Exhibitions

DIGITAL WINDOW GALLERY: Today, Tomorrow and Somewhere In-between

10 November - 12 December 2021

Exhibitions

DIGITAL WINDOW GALLERY: Make It Snappy

1 December - 12 December 2021

Exhibitions

My Message to You

1 December - 17 December 2021

Events

EXHIBITION LAUNCH: MY MESSAGE TO YOU

3 December 2021

Events

Open Rooms #19: Moral Turpitude

9 December 2021

Exhibitions Open Source Exhibitions

OPEN SOURCE 019: DREW FINDLAY

3 November - 30 November 2021

Past Events

Open Rooms #18: FireHawks

18 November 2021

Exhibitions

VR: Whose Land Is It?

8 July 2021

Projects

Mccoy Wynne to exhibit at COP26 Universities’ Innovation Showcase

18 October 2021

Past Events

Collective Matters: Meet and Greet

22 October 2021

Past Events

Holding Time: Launch Event

19 November 2021

Past Events

The Mutual Respect Manifesto by Glow Creative Learning

25 October 2021

Events

Joseph Lee: Mindful Photo Workshop

11 December 2021

Events

Who’s Left Behind? Part 2: Tadhg Devlin, staff from Community Integrated Care, and Mersey Care NHS Foundation Trust in association with Liverpool SURF group

25 November 2021

Events

Who’s Left Behind? Part 1: Liverpool Cares and MA SEP graduate Vilija Skubute

24 November 2021

Past Events

Open Rooms # 17: Today, Tomorrow and Somewhere in between

11 November 2021

Past Events

One Day at a Time Boys: Introductory talk and workshop

6 November 2021

Exhibitions

DIGITAL WINDOW GALLERY: CROSSING SECTORS

30 September - 7 November 2021

Exhibitions

Just Between Friends: Runcorn Public Realm

30 September - 12 December 2021

Past Events

LATE NIGHT OPENING: COLLECTIVE MATTERS

15 October 2021

Past Events

Holding the Baby: Banner making workshop

16 October 2021

Exhibitions

Digital Window Gallery: Tabitha Jussa

17 October - 6 November 2021

Main Exhibition

Collective Matters

1 October - 12 December 2021

Past Events

Open Rooms #16: Agency of Women

23 September 2021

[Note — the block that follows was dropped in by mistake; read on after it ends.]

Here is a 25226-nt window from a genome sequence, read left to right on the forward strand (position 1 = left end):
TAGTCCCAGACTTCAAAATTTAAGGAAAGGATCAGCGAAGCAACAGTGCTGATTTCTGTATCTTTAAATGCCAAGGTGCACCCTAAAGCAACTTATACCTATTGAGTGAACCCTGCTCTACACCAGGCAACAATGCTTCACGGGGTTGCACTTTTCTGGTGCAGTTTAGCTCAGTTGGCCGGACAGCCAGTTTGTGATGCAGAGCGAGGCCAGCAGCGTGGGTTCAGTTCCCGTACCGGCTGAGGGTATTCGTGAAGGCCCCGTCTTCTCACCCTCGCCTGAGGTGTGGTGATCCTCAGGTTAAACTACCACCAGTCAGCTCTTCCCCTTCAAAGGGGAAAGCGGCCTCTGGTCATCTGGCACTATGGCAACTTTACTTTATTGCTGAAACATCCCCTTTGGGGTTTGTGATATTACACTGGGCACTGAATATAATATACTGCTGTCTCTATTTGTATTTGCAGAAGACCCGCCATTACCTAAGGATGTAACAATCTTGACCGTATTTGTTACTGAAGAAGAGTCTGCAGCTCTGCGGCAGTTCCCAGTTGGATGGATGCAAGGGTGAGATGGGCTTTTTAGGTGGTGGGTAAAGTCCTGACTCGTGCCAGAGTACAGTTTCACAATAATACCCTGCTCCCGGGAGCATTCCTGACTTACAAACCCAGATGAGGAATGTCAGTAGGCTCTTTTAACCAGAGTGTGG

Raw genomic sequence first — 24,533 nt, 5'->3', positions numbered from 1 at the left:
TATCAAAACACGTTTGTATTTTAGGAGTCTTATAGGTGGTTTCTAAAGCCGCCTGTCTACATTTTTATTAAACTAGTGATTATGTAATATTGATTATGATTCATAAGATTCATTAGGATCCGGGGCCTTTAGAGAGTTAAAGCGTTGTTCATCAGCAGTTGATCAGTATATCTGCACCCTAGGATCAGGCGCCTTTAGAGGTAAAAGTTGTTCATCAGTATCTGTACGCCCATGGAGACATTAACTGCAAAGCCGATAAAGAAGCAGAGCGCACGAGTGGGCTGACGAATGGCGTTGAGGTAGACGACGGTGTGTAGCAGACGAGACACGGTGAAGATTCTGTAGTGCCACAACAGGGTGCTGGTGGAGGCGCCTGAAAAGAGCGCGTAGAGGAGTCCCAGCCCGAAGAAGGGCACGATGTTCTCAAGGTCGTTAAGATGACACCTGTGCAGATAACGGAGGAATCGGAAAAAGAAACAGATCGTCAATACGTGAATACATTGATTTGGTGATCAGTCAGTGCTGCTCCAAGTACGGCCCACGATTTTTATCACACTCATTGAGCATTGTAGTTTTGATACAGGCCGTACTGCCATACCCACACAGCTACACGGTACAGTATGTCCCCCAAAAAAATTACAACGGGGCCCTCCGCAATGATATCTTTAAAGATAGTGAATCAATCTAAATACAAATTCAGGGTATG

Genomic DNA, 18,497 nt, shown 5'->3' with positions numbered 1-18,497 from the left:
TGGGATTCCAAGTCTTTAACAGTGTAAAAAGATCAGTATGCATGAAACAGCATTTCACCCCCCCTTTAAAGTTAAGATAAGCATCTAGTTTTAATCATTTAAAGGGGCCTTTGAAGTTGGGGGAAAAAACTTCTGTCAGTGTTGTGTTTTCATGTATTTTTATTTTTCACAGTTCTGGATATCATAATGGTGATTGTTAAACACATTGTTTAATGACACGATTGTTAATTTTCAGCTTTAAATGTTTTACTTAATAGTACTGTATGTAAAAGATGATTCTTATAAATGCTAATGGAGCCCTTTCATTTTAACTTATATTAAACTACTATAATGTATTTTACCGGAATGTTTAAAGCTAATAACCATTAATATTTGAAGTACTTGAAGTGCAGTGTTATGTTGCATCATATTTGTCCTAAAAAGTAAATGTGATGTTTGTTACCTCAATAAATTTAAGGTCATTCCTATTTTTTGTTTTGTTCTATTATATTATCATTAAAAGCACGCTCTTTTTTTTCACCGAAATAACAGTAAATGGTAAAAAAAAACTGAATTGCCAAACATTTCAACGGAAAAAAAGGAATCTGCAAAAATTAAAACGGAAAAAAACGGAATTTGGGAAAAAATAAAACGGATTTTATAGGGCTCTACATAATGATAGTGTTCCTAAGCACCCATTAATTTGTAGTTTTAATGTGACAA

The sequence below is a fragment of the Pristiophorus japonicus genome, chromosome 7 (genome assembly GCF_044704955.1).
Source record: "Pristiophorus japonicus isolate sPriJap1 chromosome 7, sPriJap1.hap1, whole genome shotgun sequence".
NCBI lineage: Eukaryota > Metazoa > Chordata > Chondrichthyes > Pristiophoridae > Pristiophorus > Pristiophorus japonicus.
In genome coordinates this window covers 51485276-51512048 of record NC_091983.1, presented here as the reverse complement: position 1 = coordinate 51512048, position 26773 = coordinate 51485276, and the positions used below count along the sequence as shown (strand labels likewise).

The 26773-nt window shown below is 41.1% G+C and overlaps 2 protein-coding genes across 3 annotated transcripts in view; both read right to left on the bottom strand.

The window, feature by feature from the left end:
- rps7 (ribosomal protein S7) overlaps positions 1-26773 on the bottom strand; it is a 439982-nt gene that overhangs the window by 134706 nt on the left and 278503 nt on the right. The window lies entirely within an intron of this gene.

Exhibitions

Polly Braden: Holding The Baby

30 September - 31 October 2021

Projects

PLATFORM ISSUE 04: CROSSROADS

10 September 2021

Exhibitions Past Exhibitions

Digital Window Gallery: Our Lands

23 August - 19 September 2021

Exhibitions

Imagining Disaster: Essay Series

30 August 2021

Exhibitions

Rivers of the World

6 September 2021

Past Events LOOK Events

Open Rooms #15: Common Ground

8 September 2021

Exhibitions Past Exhibitions

Instagram Residency: Danielle Brathwaite-Shirley

30 August - 5 September 2021

Past Events

PLATFORM: Issue 4 Launch Party

10 September 2021

Past Events

Imagining Disaster: Contemporary Art X Science Fiction

2 September 2021

Past Events

Launch Party: One Day At A Time

19 August 2021

Past Events

Open Eye Gallery book club presents: Bila Yarrudhanggalangdhuray

9 September 2021

Past Exhibitions

Sam Batley: ONE DAY AT A TIME

18 August - 19 September 2021

Exhibitions

VR: Wirral Hospitals’ School and MaxLiteracy Award

10 June - 3 September 2021

Past Exhibitions

Return To Nature

30 July 2021

Exhibitions Past Exhibitions

VR: First Light New Northern Graduates Exhibition

22 May - 4 July 2021

Past Exhibitions

We Are Nature

30 July - 14 August 2021

Exhibitions

Liverpool Arab Arts Festival — Jessica El Mal: Grounds For Concern

16 July - 15 August 2021

Exhibitions

Digital Window Gallery: Who We Are

8 July - 31 July 2021

Past Exhibitions

Whose Land Is It?

8 July - 19 September 2021

Exhibitions

VR Student Exhibitions: UCEN

9 June - 13 June 2021

Exhibitions

VR Student Exhibitions: Youth Culture by Whitby High School

23 June - 27 June 2021

Exhibitions

VR Student Exhibitions: Arc with Hugh Baird

16 June - 20 June 2021

Past Events

First Light: Photography Writing Now – Tilt Launch Party

9 July 2021

Past Events

OPEN ROOMS #14: Separated Together

24 June 2021

Exhibitions Past Exhibitions

Student Exhibitions: Whitby High School

23 June - 27 June 2021

Exhibitions Past Exhibitions

Student Exhibitions: UCEN

9 June - 13 June 2021

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Whose Land Is It?

8 July - 19 September 2021

The gallery is operating with distancing measures in place; please follow guidelines to help us keep you and all other users of the gallery space safe.

OPEN WEDNESDAY – SUNDAY 11-4. SEE DISTANCING GUIDELINES HERE

Whose Land Is It? brings together three Australian artists approaching the idea of the landscape and the elements of it which may have previously escaped our attention. The drying riverbeds directly linked to climate change and land misuse and mismanagement by James Tylor, the materials and tokens gathered during Atong Atem’s walks through her local area and the feminist reading of the landscape as interpreted by Amanda Williams all help in establishing more engaged ways of reading the land, and understanding the impact the landscape has on us. It is through these images that a sense of ownership or belonging can begin to form. Whose land is being photographed, how can we picture ourselves there, and who is the landscape for?